With so much choice out there these days, choosing a backpack can seem a difficult task! So what is the best backpack for travelling? I did hours of online research and tried a number of different packs on before buying – that research has paid off as my backpack has done a round-the-world trip plus a number of shorter trips and is still going strong. Yes, it’s a little dirty but there are no tears, broken zips or parts that have gone out of shape.
NB. This page has affiliate links. If you choose to purchase any of the products I have recommended, I may receive a small commission. This doesn’t affect the price you pay and helps keep my site running. For more information please see my affiliate disclosure 🙂
There are a number of things you should consider when choosing a backpack:
This can be broken down into two further categories – the length of the bag and the capacity. The bag must fit your torso – most brands have at least two different lengths and some have adjustable frames which can be a great option.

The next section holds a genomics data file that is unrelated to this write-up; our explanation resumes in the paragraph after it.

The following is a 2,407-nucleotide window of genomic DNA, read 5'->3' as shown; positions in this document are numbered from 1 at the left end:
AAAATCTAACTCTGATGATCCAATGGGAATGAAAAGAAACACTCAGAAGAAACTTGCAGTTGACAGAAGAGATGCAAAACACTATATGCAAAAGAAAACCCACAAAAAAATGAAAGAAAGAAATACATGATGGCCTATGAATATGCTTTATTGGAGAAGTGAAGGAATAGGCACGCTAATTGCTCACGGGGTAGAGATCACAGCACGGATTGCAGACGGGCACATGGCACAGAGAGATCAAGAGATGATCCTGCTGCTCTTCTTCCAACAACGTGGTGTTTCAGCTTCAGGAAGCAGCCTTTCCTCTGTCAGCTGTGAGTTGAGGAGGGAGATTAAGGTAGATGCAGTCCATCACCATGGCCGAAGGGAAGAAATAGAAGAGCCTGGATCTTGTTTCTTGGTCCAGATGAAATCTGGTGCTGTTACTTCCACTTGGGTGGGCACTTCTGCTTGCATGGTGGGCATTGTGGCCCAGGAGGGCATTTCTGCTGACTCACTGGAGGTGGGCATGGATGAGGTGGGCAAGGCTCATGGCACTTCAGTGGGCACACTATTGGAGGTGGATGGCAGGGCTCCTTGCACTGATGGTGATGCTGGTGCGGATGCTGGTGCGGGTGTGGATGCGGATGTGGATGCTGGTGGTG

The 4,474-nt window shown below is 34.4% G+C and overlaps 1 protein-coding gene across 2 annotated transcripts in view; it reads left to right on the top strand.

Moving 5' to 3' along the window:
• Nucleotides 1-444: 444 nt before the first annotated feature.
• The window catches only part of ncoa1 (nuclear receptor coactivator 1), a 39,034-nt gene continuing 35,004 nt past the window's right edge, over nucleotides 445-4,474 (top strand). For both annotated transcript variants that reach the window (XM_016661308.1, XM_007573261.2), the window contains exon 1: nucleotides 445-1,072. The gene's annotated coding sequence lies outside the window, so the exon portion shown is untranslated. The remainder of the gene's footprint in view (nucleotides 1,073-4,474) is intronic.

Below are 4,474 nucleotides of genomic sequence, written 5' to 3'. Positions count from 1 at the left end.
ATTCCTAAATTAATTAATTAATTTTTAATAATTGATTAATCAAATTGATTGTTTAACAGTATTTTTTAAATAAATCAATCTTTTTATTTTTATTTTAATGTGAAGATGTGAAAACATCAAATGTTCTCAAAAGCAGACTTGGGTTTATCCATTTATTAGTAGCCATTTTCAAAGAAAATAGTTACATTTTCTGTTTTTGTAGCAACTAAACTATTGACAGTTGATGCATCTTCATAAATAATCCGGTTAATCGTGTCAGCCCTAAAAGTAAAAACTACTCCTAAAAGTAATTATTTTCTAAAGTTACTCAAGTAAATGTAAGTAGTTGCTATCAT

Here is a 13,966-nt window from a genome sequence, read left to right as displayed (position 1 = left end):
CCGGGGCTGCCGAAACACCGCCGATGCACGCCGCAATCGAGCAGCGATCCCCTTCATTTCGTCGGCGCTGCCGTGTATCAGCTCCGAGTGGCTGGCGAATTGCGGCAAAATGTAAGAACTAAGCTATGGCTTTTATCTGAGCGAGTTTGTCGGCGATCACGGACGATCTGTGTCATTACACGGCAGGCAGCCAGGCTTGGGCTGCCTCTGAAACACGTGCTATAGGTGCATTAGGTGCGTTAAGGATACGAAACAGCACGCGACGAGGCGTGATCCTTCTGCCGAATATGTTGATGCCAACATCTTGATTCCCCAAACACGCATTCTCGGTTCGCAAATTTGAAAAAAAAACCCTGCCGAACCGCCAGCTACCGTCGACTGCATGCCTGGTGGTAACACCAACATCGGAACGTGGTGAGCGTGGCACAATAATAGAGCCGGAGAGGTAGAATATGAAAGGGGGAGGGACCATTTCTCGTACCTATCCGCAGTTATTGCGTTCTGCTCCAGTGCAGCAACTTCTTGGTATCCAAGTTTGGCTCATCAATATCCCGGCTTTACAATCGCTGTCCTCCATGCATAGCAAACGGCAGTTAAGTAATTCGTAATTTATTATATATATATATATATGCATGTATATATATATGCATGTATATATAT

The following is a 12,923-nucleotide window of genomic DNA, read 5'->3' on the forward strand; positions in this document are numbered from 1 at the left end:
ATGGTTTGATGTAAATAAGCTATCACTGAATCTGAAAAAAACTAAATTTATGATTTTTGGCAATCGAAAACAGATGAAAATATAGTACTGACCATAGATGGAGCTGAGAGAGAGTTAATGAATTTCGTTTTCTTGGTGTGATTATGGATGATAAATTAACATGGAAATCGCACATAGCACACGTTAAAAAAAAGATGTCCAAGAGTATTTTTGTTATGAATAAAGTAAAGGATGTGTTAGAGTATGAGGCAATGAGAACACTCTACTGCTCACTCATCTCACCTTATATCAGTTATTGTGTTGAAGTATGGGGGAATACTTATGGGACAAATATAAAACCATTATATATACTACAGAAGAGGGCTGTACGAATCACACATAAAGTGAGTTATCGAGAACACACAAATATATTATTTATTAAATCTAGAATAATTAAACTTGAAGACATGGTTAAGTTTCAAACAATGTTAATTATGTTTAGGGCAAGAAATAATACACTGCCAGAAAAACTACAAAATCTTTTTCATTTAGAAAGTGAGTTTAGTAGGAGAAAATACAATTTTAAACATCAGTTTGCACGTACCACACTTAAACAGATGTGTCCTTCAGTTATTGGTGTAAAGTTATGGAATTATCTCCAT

In terms of capacity, never opt for a bag bigger than you really need. The last thing you want is to feel like you’re going to topple over when it’s on your back. My first backpack 15 years ago was a 65l one which was way too big for my frame (I’m only 5′ 3″) and it became a real pain to lug around. I now use a 55l one – a 42l main backpack + a 13l day pack that can be attached – and it suits me so much better! ( see below for more on my backpack). Certain brands do women’s fit backpacks which are made with slightly shorter torso lengths and narrower shoulder straps, positioned in a way to take into account our curves.
Obviously it all depends on your build as well as the length of your trip but I would say definitely the lighter the better – no one needs more than 70l, even if you’re travelling around the world for a year – and ideally you want to be carrying less than that. This may sound small but packing cubes can really help with this and believe me, you will be so thankful you packed light!